The complexity of global change: Interactive effects of warming, water availability, CO2, and N on grassland ecosystem function
This NSF funded project extends the BioCON experiment, focusing largely on a multi-factor sub-experiment that uses 48 of the original 2 x 2 m BioCON plots planted with 9 species in 1997.
The 48 plots of priority interest in this project were chosen randomly (within each of the four CO2 x N levels) from the 16 of each combination that were planted in 1997 with 9 species. Each plot was planted in 1997 with 9 species randomly selected from a pool of 16 herbaceous species representing 4 functional groups. The species pool was comprised of the C3 grasses (Agropyron repens, Bromus inermis, Koeleria cristata, and Poa pratensis); C4 grasses (Andropogon gerardii, Bouteloua gracilis, Schizachyrium scoparium, and Sorghastrum nutans); herbaceous forbs (Achillea millefolium, Anemone cylindrica, Asclepias tuberosa, Solidago rigida); and the N-fixing legumes (Amorpha canescens, Lespedeza capitata, Lupinus perennis, and Petalostemum villosus). These plots now contain 6-7 species on average. The experiment comprises a full factorial design of 2 temperature x 2 water x 2 CO2 x 2 N treatments, but with different treatments having begun at different points in time; consisting of 3 replicates of unique temperature, water, CO2 and N treatments (Table 1).
Table 1. Summary of the WWCON experimental design, which consists of each of 16 factorial treatment combinations (48 plots in all) employed at the 2m x 2m plot scale.
|Temperature||Water||CO2 concentration||Soil N|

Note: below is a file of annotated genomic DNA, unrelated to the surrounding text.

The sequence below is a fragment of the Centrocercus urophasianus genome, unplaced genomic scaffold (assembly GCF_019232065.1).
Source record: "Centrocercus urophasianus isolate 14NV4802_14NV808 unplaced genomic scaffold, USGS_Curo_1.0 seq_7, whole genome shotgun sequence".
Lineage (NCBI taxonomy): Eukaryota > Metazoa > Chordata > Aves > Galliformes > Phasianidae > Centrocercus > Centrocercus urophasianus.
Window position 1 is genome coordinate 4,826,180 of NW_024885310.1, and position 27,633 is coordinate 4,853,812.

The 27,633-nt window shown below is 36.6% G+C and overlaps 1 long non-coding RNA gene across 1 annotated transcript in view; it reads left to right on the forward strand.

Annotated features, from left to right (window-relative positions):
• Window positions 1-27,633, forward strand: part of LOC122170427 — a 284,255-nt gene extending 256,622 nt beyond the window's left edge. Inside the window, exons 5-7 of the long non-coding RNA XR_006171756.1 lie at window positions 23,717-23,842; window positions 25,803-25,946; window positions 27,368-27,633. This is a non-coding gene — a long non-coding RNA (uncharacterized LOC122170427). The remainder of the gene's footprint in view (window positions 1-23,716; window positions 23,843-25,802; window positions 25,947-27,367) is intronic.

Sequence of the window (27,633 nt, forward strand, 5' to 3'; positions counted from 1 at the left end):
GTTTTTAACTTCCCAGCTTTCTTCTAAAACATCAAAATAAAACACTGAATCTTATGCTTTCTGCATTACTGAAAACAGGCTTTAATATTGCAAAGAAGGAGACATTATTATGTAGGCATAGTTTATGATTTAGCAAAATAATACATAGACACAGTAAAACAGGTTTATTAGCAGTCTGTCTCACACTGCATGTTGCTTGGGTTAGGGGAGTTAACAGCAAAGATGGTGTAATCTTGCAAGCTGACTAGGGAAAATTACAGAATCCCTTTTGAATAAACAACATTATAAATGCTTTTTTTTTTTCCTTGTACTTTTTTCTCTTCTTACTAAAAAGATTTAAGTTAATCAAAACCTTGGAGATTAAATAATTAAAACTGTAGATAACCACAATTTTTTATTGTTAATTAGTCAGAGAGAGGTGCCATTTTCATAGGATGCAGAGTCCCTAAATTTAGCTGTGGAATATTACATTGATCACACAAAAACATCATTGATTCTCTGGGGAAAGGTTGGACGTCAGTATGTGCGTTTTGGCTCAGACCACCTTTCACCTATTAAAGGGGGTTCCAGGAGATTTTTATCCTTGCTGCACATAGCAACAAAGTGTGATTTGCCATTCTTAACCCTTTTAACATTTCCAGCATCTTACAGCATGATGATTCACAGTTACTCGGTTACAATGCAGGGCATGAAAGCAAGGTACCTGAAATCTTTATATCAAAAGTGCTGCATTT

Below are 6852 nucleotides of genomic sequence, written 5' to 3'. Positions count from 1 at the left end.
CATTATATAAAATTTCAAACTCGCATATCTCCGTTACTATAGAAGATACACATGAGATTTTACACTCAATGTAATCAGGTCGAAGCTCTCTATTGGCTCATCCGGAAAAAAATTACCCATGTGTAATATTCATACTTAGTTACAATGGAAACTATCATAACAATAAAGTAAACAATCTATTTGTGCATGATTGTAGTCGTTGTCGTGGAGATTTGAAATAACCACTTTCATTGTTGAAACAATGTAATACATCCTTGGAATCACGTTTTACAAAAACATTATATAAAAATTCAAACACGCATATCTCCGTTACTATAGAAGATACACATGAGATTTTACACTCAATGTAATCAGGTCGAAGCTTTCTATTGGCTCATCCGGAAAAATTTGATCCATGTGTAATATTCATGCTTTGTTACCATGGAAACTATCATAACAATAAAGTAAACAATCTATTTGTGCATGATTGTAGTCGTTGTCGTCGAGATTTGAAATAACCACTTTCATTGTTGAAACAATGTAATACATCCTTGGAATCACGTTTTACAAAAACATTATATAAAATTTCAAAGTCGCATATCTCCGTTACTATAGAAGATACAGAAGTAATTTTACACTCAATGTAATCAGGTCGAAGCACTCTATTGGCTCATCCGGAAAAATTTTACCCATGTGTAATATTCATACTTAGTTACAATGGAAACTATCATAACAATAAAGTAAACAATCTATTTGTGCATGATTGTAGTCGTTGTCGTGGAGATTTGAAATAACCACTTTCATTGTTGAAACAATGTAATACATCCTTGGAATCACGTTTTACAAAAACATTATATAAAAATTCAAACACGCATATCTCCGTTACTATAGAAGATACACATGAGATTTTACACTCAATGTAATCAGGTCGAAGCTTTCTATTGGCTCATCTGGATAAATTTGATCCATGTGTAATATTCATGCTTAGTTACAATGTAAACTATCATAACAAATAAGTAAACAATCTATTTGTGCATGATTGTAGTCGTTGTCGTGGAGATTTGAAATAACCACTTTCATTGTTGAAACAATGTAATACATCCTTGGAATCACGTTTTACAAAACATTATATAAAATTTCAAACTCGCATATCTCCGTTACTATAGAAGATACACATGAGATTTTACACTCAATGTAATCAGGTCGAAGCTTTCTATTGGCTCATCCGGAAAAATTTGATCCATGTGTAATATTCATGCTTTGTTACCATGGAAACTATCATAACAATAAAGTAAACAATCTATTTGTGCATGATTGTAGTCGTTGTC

|ambient, +2°C soil and plants||ambient, low H2O (reduced by 45%)||ambient, +180 ppm||
In spring 2012 we began warming treatments using soil rod and infrared lamp technology. The treatment is deployed by continuously elevating growing season plant and soil temperatures by ≈1.8 °C. The 1.8 °C increase in plant and soil temperature represents the minimum warming predicted over the next century for central North America, assuming moderate to high fossil fuel emissions increases (IPCC 2007). All plots are burned approx. every other year, as was typical of these grasslands prior to settlement. Although the major focus of this project is on the new treatment plots, understanding of the main, interactive and indirect effects of each of the global change factors (diversity, CO2, N, temperature, rainfall) in BioCON will be gleaned from observations of responses of microbes, plants or other organisms in the other ≈330 plots in BioCON, each with some subset of the treatments in the full factorial experiment that is the core of this project.
This research is supported by the National Science Foundation.